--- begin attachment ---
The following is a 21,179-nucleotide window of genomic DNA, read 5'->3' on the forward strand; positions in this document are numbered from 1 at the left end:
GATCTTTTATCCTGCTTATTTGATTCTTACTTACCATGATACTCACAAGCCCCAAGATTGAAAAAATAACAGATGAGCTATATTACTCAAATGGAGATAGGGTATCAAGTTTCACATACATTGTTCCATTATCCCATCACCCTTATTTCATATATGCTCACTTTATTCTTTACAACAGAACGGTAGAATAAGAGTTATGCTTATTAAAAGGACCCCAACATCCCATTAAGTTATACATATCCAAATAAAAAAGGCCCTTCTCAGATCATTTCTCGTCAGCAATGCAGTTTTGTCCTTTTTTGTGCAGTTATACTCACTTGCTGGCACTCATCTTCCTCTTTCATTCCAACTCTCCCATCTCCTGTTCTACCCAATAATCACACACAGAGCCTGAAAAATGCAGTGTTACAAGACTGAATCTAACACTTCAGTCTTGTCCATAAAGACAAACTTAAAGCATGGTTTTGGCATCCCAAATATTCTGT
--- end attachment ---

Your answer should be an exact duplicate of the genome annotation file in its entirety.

The following is a 21,179-nucleotide window of genomic DNA, read 5'->3' on the forward strand; positions in this document are numbered from 1 at the left end:
GATCTTTTATCCTGCTTATTTGATTCTTACTTACCATGATACTCACAAGCCCCAAGATTGAAAAAATAACAGATGAGCTATATTACTCAAATGGAGATAGGGTATCAAGTTTCACATACATTGTTCCATTATCCCATCACCCTTATTTCATATATGCTCACTTTATTCTTTACAACAGAACGGTAGAATAAGAGTTATGCTTATTAAAAGGACCCCAACATCCCATTAAGTTATACATATCCAAATAAAAAAGGCCCTTCTCAGATCATTTCTCGTCAGCAATGCAGTTTTGTCCTTTTTTGTGCAGTTATACTCACTTGCTGGCACTCATCTTCCTCTTTCATTCCAACTCTCCCATCTCCTGTTCTACCCAATAATCACACACAGAGCCTGAAAAATGCAGTGTTACAAGACTGAATCTAACACTTCAGTCTTGTCCATAAAGACAAACTTAAAGCATGGTTTTGGCATCCCAAATATTCTGT